YAC Prime: Sleep quality mediates relationship between fear of cancer recurrence, psychological distress in young adults with cancer

YAC Prime: Sleep quality mediates relationship between fear of cancer recurrence, psychological distress in young adults with cancer

The YAC Prime team has been working away with the survey data, and the latest news we have to share is half of the YAC Prime Study participants reported symptoms of insomnia, and about 30 per cent use sleep medications.

Insomnia is a serious condition and can complicate physical and emotional cancer recovery. Since March 13, 2020 is World Sleep Day, they have compiled some helpful hints:

  • If you experience difficulty falling or staying asleep for more than three nights per week for more than three months, sleep hygiene strategies are unlikely to be effective and professional intervention is recommended.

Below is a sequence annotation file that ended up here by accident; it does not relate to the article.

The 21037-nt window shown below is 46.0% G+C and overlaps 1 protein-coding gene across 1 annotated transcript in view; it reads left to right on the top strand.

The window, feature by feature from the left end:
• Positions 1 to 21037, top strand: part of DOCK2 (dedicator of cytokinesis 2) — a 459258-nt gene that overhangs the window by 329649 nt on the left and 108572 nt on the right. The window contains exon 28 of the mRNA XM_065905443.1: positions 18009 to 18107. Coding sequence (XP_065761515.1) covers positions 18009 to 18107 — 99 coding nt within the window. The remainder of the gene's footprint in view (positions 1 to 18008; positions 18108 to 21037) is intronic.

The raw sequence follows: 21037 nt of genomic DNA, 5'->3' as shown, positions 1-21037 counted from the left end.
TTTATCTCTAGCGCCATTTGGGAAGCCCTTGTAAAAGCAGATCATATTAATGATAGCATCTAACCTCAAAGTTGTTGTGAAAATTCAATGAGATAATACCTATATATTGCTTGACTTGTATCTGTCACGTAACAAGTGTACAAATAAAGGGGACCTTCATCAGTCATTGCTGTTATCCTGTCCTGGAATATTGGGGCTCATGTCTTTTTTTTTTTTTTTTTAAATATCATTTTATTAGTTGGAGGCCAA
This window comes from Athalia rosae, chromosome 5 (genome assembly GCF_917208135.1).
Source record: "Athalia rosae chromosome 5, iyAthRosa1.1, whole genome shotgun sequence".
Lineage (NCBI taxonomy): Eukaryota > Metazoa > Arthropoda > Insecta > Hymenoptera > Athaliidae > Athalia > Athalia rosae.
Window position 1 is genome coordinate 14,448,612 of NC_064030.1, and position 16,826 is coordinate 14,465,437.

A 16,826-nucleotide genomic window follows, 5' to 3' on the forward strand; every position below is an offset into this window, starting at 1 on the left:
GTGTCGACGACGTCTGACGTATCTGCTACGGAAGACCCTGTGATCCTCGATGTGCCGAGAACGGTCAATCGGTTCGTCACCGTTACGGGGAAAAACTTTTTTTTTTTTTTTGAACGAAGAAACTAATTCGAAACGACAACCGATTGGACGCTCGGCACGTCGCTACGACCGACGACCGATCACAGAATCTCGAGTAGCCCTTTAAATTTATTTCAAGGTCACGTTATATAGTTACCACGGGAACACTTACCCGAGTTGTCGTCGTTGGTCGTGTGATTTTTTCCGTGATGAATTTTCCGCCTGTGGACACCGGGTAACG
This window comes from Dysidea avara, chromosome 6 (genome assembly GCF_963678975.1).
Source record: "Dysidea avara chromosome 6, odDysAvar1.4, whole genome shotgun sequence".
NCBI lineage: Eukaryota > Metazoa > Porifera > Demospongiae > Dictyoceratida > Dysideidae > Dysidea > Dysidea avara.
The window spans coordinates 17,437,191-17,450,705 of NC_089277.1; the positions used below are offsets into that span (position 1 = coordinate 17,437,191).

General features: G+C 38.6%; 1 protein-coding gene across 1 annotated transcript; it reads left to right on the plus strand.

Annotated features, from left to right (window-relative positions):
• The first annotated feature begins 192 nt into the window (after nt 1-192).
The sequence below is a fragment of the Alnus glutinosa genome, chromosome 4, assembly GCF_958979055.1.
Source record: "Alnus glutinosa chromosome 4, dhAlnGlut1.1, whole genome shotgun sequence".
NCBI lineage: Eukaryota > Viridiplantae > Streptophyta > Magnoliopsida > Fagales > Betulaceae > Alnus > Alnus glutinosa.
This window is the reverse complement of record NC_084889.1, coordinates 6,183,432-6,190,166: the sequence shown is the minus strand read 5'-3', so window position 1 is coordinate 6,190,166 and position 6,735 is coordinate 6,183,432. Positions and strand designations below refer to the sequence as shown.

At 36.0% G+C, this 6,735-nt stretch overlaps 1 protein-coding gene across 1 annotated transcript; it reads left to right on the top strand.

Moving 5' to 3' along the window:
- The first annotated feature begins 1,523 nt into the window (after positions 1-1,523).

• Do not despair — insomnia is treatable! Cognitive behavioural therapy for insomnia is brief and VERY effective! Ask your physician or consult a psychologist!
  • To prevent occasional sleep problems from becoming a chronic problem, don’t get into bed until you are actually sleepy and don’t lay awake in bed. If you are in bed longer than 30 minutes trying to fall asleep, get up and read/listen to music until you feel sleepy before returning to bed.
  • To make sure your brain can produce hormones necessary for sleep, turn off the electronics at least 60 minutes before bed. Silence your phone or — better yet — move it out of the bedroom!
  • Bedtime routines aren’t just for little kids! Choose two or three relaxing activities that can help your body wind down: drink a cup of tea, read, or listen to music or a podcast all in lower light before getting into bed.
  • To make sure that thoughts don’t get in the way of being able to sleep at night, find time earlier in the day to plan, worry, and process things. Better yet, write these thoughts down in a journal.

 

Our researchers recommend talking to your treatment team if you have trouble sleep during or after treatment.


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